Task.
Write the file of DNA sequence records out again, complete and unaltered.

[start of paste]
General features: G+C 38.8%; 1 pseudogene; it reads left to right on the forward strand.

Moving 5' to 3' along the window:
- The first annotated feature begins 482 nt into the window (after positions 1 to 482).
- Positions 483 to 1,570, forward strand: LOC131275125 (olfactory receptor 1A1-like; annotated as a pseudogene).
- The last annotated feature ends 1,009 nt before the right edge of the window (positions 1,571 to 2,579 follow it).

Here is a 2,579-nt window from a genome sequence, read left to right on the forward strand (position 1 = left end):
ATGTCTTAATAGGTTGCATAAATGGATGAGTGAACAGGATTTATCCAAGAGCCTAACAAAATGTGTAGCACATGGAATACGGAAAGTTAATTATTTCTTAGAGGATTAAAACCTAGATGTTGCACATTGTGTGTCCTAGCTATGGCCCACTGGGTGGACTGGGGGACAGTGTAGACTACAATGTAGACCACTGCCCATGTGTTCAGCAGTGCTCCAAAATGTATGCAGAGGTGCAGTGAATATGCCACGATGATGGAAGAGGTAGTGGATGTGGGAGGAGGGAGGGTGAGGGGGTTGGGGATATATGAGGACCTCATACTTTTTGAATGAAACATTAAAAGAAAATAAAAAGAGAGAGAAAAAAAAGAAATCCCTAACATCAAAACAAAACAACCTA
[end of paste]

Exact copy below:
General features: G+C 38.8%; 1 pseudogene; it reads left to right on the forward strand.

Moving 5' to 3' along the window:
- The first annotated feature begins 482 nt into the window (after positions 1 to 482).
- Positions 483 to 1,570, forward strand: LOC131275125 (olfactory receptor 1A1-like; annotated as a pseudogene).
- The last annotated feature ends 1,009 nt before the right edge of the window (positions 1,571 to 2,579 follow it).

Here is a 2,579-nt window from a genome sequence, read left to right on the forward strand (position 1 = left end):
ATGTCTTAATAGGTTGCATAAATGGATGAGTGAACAGGATTTATCCAAGAGCCTAACAAAATGTGTAGCACATGGAATACGGAAAGTTAATTATTTCTTAGAGGATTAAAACCTAGATGTTGCACATTGTGTGTCCTAGCTATGGCCCACTGGGTGGACTGGGGGACAGTGTAGACTACAATGTAGACCACTGCCCATGTGTTCAGCAGTGCTCCAAAATGTATGCAGAGGTGCAGTGAATATGCCACGATGATGGAAGAGGTAGTGGATGTGGGAGGAGGGAGGGTGAGGGGGTTGGGGATATATGAGGACCTCATACTTTTTGAATGAAACATTAAAAGAAAATAAAAAGAGAGAGAAAAAAAAGAAATCCCTAACATCAAAACAAAACAACCTA